The main thing you need to know about the new Google Nest Mini is that it sounds far better than the original Home Mini that came out in 2017. That alone makes it a worthy successor, especially since it sells for the same $50 price. It offers a richer sound that’s immediately noticeable whether you’re listening to music or podcasts, with some much-needed emphasis on the lows and mids. Granted, it’s nowhere close to being a threat to more expensive options, like Apple’s HomePod or a Sonos One, or even the medium-sized Google Home. But the gap in sound quality isn’t as wide as it used to be. Plus, you can now easily mount the Nest Mini onto your wall.
What about the third-generation Echo Dot, Amazon’s low-cost smart speaker that also sounds impressive? It still has a few perks over the Nest Mini. There’s the obvious one: it’s the most affordable option for people who frequently use and rely on Amazon’s services. If you’re using the Echo Dot on a table, its side-firing speakers hit harder than the Nest Mini’s upward-firing speaker. Both the Echo Dot and Nest Mini support Bluetooth pairing for your phone, tablet, or computer, and each can also connect to a larger Bluetooth speaker, if you want better sound. But, only the Echo Dot has a 3.5mm jack that allows for a wired connection.
One of the unique perks with the Nest Mini is its ability to hang on your wall without any additional accessories. This is where Google’s speaker tips the scale in its favor. On the wall, the Nest Mini’s sound fills much more space than the Echo Dot, and its improved mids and bass use the surface to resonate, giving it a deeper sound compared to when it’s set flat. If you buy the Nest Mini, I highly suggest that you mount it.
In terms of sound quality, I prefer the Nest Mini’s warm, gentle delivery, which only presents itself when it’s hanging on the wall. When I listen to music, I’m not usually listening to lyrics, but the instrumentation, and this is where Google’s speaker leaps ahead of the Echo Dot. It separates low, medium, and high frequencies with much more grace, and overall, it provides the clarity I crave, whereas Amazon’s speaker can sound condensed and a little muffled at times. The Echo Dot makes deep voices sound more powerful, though, so there’s that if you listen to podcasts, or a lot of voice-driven tunes.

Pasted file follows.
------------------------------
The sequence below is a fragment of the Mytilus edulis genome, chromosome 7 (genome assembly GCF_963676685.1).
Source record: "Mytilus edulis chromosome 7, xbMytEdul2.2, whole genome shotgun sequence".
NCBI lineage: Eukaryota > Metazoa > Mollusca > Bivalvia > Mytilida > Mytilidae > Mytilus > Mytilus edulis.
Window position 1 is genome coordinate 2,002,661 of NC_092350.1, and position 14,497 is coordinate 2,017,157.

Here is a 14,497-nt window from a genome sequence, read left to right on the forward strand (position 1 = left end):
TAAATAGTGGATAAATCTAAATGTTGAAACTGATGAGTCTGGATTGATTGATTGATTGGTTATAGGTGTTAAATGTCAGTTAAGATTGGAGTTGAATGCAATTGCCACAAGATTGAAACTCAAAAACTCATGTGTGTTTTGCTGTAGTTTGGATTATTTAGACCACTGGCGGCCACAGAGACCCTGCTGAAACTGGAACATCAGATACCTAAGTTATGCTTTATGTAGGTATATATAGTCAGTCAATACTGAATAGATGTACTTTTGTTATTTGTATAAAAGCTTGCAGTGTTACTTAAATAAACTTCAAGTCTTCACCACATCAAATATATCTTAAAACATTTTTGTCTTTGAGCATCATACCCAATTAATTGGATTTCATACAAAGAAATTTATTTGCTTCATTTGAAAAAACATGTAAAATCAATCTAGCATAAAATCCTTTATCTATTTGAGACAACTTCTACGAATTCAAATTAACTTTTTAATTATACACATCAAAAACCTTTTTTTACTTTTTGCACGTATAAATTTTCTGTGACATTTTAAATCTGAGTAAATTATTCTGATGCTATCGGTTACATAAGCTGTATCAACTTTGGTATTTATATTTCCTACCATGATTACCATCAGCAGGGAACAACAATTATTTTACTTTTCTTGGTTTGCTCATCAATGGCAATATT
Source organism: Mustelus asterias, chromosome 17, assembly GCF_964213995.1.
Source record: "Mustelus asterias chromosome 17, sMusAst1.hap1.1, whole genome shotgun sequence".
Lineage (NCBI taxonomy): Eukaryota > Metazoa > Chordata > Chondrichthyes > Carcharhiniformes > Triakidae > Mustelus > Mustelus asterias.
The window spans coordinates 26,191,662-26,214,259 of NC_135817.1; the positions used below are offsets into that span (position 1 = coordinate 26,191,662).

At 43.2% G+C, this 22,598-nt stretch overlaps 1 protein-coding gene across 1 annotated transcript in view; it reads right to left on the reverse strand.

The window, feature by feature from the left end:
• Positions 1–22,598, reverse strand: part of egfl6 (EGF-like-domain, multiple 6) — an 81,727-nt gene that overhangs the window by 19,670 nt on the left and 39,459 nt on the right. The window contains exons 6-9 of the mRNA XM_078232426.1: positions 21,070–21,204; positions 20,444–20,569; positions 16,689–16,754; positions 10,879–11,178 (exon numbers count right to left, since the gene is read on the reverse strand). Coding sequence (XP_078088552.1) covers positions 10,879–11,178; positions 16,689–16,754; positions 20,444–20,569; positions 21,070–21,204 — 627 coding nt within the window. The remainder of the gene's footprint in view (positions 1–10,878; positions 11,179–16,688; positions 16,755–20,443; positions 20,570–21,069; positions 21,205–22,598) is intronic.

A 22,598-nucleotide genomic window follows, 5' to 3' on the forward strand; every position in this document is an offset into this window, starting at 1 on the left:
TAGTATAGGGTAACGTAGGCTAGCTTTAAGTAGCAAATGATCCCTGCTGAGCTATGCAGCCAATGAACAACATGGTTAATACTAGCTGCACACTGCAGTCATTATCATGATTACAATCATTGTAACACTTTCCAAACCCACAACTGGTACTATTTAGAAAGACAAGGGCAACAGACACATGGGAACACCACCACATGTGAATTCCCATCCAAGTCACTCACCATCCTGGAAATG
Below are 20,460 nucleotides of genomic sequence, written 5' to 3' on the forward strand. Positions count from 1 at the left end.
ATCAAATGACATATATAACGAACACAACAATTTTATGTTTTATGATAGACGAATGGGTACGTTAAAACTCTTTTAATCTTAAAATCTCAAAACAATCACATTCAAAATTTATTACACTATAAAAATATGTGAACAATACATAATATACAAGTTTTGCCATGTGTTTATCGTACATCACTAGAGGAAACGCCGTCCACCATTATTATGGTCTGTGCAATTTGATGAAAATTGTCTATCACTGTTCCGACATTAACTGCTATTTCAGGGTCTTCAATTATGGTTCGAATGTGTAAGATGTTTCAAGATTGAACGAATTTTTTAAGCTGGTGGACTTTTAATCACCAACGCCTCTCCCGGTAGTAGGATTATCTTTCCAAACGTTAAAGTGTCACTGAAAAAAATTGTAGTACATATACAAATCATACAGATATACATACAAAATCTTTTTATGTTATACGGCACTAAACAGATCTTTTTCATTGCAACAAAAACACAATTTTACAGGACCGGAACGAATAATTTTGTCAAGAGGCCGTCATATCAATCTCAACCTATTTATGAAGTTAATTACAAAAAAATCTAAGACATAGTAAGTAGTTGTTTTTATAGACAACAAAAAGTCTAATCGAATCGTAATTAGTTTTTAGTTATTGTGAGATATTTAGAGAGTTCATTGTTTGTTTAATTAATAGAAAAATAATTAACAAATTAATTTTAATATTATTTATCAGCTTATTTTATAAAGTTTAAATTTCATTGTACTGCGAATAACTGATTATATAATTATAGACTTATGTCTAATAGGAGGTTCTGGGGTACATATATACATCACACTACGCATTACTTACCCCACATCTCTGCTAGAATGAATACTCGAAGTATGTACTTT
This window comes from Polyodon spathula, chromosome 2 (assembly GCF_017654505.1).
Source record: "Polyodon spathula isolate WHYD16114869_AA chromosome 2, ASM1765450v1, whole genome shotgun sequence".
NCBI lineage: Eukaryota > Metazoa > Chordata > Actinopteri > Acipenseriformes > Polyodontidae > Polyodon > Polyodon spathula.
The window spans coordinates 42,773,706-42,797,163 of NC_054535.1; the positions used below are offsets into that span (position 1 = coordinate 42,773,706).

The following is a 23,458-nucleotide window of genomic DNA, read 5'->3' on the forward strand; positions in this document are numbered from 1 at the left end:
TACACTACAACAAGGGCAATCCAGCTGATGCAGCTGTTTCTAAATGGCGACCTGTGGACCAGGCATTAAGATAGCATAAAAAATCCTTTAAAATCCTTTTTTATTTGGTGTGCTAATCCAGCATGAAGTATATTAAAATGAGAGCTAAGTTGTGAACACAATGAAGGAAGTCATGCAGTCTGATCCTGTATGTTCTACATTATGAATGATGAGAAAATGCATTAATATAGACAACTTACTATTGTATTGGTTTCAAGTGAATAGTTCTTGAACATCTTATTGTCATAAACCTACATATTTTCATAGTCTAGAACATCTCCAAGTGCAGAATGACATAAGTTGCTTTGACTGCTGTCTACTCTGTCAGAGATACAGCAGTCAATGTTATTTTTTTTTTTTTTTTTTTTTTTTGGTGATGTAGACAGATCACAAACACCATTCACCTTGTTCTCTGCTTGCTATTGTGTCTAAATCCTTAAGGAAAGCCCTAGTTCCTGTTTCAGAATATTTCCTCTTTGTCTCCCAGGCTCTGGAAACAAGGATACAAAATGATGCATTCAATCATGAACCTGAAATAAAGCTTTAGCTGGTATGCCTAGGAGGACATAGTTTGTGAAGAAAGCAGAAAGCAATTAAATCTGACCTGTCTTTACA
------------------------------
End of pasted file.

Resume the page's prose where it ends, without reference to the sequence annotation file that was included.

The Nest Mini still has the circular, fabric-covered design that made the Home Mini stand out. It comes in several colors: black, white, coral (sort of a mix of pink and orange), and sky (a new shade of blue that slightly differs from the Home Mini’s mint color option). Google has sourced this fabric from recycled plastic bottles, which is very cool for a product that Google will probably move millions of, though it doesn’t feel or look any different than before. It’s worth noting that Google switched the power plug from Micro USB to a barrel plug, and it uses a bigger 15W plug, so your old wall socket mount that fit the Home Mini and its smaller plug won’t be compatible with this new speaker.